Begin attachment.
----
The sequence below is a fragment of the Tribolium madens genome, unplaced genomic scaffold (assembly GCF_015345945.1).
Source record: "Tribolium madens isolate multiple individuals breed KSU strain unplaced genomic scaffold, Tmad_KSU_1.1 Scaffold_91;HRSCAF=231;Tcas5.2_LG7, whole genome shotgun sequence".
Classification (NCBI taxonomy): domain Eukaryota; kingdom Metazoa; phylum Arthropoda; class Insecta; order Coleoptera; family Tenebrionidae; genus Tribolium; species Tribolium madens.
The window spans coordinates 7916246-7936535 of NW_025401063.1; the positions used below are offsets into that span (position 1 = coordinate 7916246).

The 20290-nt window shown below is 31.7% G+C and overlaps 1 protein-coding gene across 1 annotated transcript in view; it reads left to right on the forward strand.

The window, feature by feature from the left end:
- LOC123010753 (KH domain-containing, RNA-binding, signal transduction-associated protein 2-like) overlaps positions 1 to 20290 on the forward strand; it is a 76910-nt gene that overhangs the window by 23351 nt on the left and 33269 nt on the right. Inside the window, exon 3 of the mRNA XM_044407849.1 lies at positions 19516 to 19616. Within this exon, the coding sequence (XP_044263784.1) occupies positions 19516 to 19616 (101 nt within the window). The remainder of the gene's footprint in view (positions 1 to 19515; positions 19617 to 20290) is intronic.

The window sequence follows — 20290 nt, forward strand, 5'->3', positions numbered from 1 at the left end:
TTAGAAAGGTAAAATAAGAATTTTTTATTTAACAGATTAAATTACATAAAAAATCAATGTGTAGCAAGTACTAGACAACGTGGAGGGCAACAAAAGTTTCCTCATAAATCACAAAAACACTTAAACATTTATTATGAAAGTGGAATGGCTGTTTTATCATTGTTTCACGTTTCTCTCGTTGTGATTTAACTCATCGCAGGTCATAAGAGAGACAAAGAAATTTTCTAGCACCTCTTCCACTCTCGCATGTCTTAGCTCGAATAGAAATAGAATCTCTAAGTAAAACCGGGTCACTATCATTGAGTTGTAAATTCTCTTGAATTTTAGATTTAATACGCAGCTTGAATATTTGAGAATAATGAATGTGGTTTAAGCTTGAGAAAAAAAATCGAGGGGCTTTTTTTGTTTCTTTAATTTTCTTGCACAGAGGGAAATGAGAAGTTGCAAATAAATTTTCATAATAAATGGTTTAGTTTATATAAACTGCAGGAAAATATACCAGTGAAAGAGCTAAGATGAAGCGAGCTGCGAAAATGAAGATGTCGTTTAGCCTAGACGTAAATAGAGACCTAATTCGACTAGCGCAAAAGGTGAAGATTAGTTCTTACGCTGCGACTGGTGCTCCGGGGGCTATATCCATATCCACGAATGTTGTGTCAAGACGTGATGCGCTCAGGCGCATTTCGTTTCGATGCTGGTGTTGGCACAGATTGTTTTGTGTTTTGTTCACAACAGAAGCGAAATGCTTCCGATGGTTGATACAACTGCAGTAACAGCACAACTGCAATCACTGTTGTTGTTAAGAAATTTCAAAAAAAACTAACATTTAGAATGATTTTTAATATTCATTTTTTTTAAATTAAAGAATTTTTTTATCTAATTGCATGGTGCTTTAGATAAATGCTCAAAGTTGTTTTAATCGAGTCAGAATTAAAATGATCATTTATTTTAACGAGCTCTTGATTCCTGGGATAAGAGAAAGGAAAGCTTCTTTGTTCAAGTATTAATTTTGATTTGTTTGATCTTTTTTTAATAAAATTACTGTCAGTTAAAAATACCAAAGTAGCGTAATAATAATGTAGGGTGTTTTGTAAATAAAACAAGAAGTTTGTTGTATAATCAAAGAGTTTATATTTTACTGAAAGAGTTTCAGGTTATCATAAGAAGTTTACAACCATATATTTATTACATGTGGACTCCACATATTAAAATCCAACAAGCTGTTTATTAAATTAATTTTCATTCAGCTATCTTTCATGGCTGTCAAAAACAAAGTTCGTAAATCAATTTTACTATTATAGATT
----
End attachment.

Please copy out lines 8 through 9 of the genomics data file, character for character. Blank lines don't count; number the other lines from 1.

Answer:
The window sequence follows — 20290 nt, forward strand, 5'->3', positions numbered from 1 at the left end:
TTAGAAAGGTAAAATAAGAATTTTTTATTTAACAGATTAAATTACATAAAAAATCAATGTGTAGCAAGTACTAGACAACGTGGAGGGCAACAAAAGTTTCCTCATAAATCACAAAAACACTTAAACATTTATTATGAAAGTGGAATGGCTGTTTTATCATTGTTTCACGTTTCTCTCGTTGTGATTTAACTCATCGCAGGTCATAAGAGAGACAAAGAAATTTTCTAGCACCTCTTCCACTCTCGCATGTCTTAGCTCGAATAGAAATAGAATCTCTAAGTAAAACCGGGTCACTATCATTGAGTTGTAAATTCTCTTGAATTTTAGATTTAATACGCAGCTTGAATATTTGAGAATAATGAATGTGGTTTAAGCTTGAGAAAAAAAATCGAGGGGCTTTTTTTGTTTCTTTAATTTTCTTGCACAGAGGGAAATGAGAAGTTGCAAATAAATTTTCATAATAAATGGTTTAGTTTATATAAACTGCAGGAAAATATACCAGTGAAAGAGCTAAGATGAAGCGAGCTGCGAAAATGAAGATGTCGTTTAGCCTAGACGTAAATAGAGACCTAATTCGACTAGCGCAAAAGGTGAAGATTAGTTCTTACGCTGCGACTGGTGCTCCGGGGGCTATATCCATATCCACGAATGTTGTGTCAAGACGTGATGCGCTCAGGCGCATTTCGTTTCGATGCTGGTGTTGGCACAGATTGTTTTGTGTTTTGTTCACAACAGAAGCGAAATGCTTCCGATGGTTGATACAACTGCAGTAACAGCACAACTGCAATCACTGTTGTTGTTAAGAAATTTCAAAAAAAACTAACATTTAGAATGATTTTTAATATTCATTTTTTTTAAATTAAAGAATTTTTTTATCTAATTGCATGGTGCTTTAGATAAATGCTCAAAGTTGTTTTAATCGAGTCAGAATTAAAATGATCATTTATTTTAACGAGCTCTTGATTCCTGGGATAAGAGAAAGGAAAGCTTCTTTGTTCAAGTATTAATTTTGATTTGTTTGATCTTTTTTTAATAAAATTACTGTCAGTTAAAAATACCAAAGTAGCGTAATAATAATGTAGGGTGTTTTGTAAATAAAACAAGAAGTTTGTTGTATAATCAAAGAGTTTATATTTTACTGAAAGAGTTTCAGGTTATCATAAGAAGTTTACAACCATATATTTATTACATGTGGACTCCACATATTAAAATCCAACAAGCTGTTTATTAAATTAATTTTCATTCAGCTATCTTTCATGGCTGTCAAAAACAAAGTTCGTAAATCAATTTTACTATTATAGATT